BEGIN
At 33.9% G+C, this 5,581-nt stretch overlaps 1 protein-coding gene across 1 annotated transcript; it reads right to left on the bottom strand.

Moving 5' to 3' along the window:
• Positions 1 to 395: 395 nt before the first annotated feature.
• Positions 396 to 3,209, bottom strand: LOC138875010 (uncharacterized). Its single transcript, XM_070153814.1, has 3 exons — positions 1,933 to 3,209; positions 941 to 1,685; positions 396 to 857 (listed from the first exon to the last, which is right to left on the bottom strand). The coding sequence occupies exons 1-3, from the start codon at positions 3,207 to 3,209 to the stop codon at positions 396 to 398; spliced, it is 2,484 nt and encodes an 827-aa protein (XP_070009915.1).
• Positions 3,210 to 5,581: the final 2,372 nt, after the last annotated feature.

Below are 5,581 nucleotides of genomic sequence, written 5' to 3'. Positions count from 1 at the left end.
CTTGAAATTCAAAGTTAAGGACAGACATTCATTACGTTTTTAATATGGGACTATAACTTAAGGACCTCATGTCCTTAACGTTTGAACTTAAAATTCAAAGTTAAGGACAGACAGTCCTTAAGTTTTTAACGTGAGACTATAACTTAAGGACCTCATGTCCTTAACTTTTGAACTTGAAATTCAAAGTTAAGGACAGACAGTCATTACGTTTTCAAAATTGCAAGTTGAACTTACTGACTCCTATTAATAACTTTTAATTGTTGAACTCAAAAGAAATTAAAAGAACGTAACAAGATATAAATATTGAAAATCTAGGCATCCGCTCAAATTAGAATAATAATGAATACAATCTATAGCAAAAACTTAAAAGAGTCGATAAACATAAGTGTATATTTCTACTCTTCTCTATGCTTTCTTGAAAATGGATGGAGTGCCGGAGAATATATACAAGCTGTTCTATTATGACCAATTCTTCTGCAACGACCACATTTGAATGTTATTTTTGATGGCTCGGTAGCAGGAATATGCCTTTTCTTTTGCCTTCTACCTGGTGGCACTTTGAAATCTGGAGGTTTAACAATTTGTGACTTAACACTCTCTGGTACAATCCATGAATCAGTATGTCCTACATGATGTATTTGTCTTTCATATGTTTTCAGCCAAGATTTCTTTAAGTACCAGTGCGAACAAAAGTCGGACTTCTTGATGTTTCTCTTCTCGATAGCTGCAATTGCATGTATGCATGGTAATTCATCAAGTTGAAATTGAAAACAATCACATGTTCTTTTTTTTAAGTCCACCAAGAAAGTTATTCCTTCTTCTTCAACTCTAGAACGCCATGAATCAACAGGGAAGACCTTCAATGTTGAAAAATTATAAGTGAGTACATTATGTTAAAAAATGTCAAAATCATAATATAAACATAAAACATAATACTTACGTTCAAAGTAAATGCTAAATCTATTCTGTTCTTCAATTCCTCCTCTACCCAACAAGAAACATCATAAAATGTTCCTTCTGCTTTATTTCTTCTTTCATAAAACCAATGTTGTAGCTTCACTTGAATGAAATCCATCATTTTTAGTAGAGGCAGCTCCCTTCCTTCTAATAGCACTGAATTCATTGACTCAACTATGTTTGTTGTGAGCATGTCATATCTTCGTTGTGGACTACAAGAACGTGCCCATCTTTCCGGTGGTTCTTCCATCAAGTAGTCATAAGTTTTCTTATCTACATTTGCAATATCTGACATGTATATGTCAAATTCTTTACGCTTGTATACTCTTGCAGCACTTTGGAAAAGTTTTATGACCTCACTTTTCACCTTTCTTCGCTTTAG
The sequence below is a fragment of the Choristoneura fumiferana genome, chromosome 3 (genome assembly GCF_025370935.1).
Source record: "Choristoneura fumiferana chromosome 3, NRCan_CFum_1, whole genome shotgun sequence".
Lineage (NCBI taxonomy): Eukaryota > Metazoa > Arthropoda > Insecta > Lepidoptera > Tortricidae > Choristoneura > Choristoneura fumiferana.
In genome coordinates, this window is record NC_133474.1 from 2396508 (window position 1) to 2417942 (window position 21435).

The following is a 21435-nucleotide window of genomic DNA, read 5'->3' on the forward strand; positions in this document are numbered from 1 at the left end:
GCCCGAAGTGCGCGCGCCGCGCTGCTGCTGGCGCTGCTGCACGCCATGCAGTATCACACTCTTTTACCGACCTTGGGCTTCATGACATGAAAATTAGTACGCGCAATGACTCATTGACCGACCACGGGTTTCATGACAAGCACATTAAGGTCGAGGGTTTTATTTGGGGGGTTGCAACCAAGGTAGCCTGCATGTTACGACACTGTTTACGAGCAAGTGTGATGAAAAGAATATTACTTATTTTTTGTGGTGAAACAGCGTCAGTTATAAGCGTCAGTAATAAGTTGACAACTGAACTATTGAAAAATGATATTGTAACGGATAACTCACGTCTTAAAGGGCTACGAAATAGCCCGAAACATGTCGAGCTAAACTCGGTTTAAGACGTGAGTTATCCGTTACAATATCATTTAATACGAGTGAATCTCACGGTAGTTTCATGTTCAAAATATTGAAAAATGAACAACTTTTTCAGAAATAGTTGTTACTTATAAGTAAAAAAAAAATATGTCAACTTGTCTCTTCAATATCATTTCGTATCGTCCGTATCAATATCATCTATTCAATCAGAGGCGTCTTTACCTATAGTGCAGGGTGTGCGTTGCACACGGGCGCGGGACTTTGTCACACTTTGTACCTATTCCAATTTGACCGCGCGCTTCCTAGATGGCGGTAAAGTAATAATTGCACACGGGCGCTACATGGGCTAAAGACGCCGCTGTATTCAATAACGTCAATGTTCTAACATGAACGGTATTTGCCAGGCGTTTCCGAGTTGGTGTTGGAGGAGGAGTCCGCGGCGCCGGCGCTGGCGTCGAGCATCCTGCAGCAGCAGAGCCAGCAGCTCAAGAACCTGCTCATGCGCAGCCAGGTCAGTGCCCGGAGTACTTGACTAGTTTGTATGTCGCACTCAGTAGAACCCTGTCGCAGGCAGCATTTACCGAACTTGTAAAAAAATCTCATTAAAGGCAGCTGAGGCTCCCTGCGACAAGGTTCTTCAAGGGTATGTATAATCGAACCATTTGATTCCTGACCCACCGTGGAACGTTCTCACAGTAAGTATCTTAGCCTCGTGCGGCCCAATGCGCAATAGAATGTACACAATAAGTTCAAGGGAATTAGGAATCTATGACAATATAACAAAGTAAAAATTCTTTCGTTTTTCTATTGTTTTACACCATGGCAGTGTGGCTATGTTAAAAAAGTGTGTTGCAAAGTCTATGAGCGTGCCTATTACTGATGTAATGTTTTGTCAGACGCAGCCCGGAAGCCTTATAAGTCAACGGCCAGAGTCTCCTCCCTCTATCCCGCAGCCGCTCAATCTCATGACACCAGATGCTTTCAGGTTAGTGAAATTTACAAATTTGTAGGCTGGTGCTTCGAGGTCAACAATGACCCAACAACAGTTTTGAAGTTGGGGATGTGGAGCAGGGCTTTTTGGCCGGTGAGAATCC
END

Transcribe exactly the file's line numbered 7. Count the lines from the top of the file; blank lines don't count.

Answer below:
CTTGAAATTCAAAGTTAAGGACAGACATTCATTACGTTTTTAATATGGGACTATAACTTAAGGACCTCATGTCCTTAACGTTTGAACTTAAAATTCAAAGTTAAGGACAGACAGTCCTTAAGTTTTTAACGTGAGACTATAACTTAAGGACCTCATGTCCTTAACTTTTGAACTTGAAATTCAAAGTTAAGGACAGACAGTCATTACGTTTTCAAAATTGCAAGTTGAACTTACTGACTCCTATTAATAACTTTTAATTGTTGAACTCAAAAGAAATTAAAAGAACGTAACAAGATATAAATATTGAAAATCTAGGCATCCGCTCAAATTAGAATAATAATGAATACAATCTATAGCAAAAACTTAAAAGAGTCGATAAACATAAGTGTATATTTCTACTCTTCTCTATGCTTTCTTGAAAATGGATGGAGTGCCGGAGAATATATACAAGCTGTTCTATTATGACCAATTCTTCTGCAACGACCACATTTGAATGTTATTTTTGATGGCTCGGTAGCAGGAATATGCCTTTTCTTTTGCCTTCTACCTGGTGGCACTTTGAAATCTGGAGGTTTAACAATTTGTGACTTAACACTCTCTGGTACAATCCATGAATCAGTATGTCCTACATGATGTATTTGTCTTTCATATGTTTTCAGCCAAGATTTCTTTAAGTACCAGTGCGAACAAAAGTCGGACTTCTTGATGTTTCTCTTCTCGATAGCTGCAATTGCATGTATGCATGGTAATTCATCAAGTTGAAATTGAAAACAATCACATGTTCTTTTTTTTAAGTCCACCAAGAAAGTTATTCCTTCTTCTTCAACTCTAGAACGCCATGAATCAACAGGGAAGACCTTCAATGTTGAAAAATTATAAGTGAGTACATTATGTTAAAAAATGTCAAAATCATAATATAAACATAAAACATAATACTTACGTTCAAAGTAAATGCTAAATCTATTCTGTTCTTCAATTCCTCCTCTACCCAACAAGAAACATCATAAAATGTTCCTTCTGCTTTATTTCTTCTTTCATAAAACCAATGTTGTAGCTTCACTTGAATGAAATCCATCATTTTTAGTAGAGGCAGCTCCCTTCCTTCTAATAGCACTGAATTCATTGACTCAACTATGTTTGTTGTGAGCATGTCATATCTTCGTTGTGGACTACAAGAACGTGCCCATCTTTCCGGTGGTTCTTCCATCAAGTAGTCATAAGTTTTCTTATCTACATTTGCAATATCTGACATGTATATGTCAAATTCTTTACGCTTGTATACTCTTGCAGCACTTTGGAAAAGTTTTATGACCTCACTTTTCACCTTTCTTCGCTTTAG